By using the search strategy of the Cochrane Neonatal Review Group, all researches were identified through electronic searches on Pubmed (from 1966 onward), Embase (from 1974 onward) and Cochrane Library with the terms “permissive”, “hypercapnia”, “infants” and “mechanical ventilation”. Only studies published in English were included.
To be included in the meta-analyses, the studies needed to meet the following criteria. (1) the study was a randomized controlled trial; (2) each infant need mechanical ventilation; (3) the intervention was the elective use of permissive hypercapnia or conventional ventilation; (4) full text available in English. Studies were excluded according to the following exclusion criteria: (1) letters, editorials, expert opinions, case reports and reviews; (2) studies without usable data; (3) duplicate publications.
Two researchers evaluated the full text of the relevant studies and assessed the methodological quality according to the following criteria: allocation concealment, blinding of intervention, completeness of follow-up monitoring and blinding of outcome measurements.
For each study, the following data and outcome parameters were extracted independently by two reviewers: birth weight, gestational age, number of patients randomly assigned, mortality (death before 36 weeks postmenstrual age), BPD, IVH, PVL, necrotising enterocolitis (NEC), retinopathy of prematurity (ROP), air leaks, and long-term neurodevelopmental sequelae, including cerebral palsy, cognitive (Mental Developmental Index, MDI < 70) delay, psychomotor (Psychomotor Developmental Index, PDI < 70) delay, hearing and visual impairment. Hearing impairment was defined as the use of hearing aids. Vision impairment was defined as use of corrective or contact lenses, blind with some functional vision or no useful vision.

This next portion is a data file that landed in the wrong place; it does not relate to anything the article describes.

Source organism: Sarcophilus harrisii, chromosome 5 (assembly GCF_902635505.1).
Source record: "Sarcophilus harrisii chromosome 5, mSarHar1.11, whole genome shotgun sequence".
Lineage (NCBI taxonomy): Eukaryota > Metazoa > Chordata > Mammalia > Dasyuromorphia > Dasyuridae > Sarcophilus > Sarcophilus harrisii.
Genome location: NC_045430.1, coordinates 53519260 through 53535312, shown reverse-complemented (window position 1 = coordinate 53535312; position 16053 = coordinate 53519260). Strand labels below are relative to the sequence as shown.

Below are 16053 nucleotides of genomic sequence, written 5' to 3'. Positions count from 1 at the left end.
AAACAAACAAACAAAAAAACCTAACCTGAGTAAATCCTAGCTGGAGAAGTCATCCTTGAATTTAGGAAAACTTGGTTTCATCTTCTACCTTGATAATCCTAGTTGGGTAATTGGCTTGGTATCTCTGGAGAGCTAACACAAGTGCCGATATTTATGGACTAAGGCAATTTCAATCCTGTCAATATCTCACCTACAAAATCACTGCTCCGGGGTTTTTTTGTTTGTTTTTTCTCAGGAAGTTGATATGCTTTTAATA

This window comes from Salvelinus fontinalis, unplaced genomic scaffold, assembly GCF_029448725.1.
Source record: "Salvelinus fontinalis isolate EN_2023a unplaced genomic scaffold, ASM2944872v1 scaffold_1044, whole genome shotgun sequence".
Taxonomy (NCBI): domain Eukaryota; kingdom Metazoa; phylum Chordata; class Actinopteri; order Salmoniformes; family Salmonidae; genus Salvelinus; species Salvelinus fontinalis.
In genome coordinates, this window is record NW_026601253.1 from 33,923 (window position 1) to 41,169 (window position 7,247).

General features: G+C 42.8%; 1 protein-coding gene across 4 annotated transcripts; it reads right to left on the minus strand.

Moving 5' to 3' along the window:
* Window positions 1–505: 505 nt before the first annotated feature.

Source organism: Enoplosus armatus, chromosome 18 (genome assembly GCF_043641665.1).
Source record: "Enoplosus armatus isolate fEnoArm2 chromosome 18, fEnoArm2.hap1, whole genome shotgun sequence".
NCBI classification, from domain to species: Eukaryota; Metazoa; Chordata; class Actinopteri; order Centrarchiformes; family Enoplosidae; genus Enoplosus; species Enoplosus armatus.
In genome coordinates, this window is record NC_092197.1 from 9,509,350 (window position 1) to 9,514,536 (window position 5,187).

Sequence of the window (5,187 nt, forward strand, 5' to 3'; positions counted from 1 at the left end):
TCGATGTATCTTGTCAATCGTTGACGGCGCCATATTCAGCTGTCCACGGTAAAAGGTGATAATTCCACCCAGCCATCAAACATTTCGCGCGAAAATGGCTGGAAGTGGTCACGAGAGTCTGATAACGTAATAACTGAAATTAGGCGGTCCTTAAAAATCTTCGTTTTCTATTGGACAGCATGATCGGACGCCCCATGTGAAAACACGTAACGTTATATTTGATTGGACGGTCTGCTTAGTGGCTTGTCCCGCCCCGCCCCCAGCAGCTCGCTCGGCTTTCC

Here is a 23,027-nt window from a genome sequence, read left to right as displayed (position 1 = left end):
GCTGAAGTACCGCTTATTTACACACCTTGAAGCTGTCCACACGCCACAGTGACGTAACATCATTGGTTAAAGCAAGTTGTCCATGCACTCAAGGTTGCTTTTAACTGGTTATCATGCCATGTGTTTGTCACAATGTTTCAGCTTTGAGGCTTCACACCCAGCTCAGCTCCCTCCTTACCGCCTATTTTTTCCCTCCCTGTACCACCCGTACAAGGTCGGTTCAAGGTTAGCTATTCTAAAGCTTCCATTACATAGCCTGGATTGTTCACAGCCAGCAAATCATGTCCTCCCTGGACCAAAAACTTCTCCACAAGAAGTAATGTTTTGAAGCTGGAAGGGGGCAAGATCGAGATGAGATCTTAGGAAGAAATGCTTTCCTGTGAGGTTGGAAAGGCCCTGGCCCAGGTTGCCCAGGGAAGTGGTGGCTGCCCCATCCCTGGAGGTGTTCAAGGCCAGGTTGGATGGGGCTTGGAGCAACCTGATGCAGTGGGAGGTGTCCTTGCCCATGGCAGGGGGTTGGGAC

All analysis of the extracted data were performed using Revman 5.1 software. Treatment outcomes and neurodevelopmental sequela for the dichotomous outcomes were expressed as relative risks (RRs) with 95 % confidence intervals (CIs) and numbers needed to treat. If heterogeneity was noted, then a random-effects model was used for the meta-analysis, otherwise a fixed-effects model was used.
A total of nine articles were identified by using the aforementioned search strategy. One prospective cohort study reported by Erika W. Hagen was excluded. The other eight studies were carefully read and four of them were excluded, because we could not get usable data. At last, four studies met the inclusion criteria for this article, randomly assigning a total of 693 infants. The overall quality of these 4 studies was fair to good (Table 1). As shown in Table 2, all these four studies included preterm infants with comparable gestational age and birth weight. Mechanical ventilation was used in the early period in all trials. All mechanically ventilated infants were randomly allocated to two different target ranges of PaCO2. But the rage of PaCO2 in permissive hypercapnia group was slightly different. In two studies, the permissive hypercapnia target range was 55–65 mmHg, the ranges of the other two were 45–55 and >52 mmHg.
Data for the primary outcome were reported in all these four studies. There was no significant reduction in the risk of BPD in infants of PHC group compared to control group (four studies, 693 participants, over effect Z = 1.40 [P = 0.16]; pooled RR = 0.93; test of heterogeneity p = 0.32 and I2 = 14 %) (Fig. 1).
Overall results were shown in Fig. 3. There was no difference in the risk of cerebral palsy, MDI < 70, PDI < 70, visual deficit, hearing deficit between infants who received PHC and controls (Fig. 3).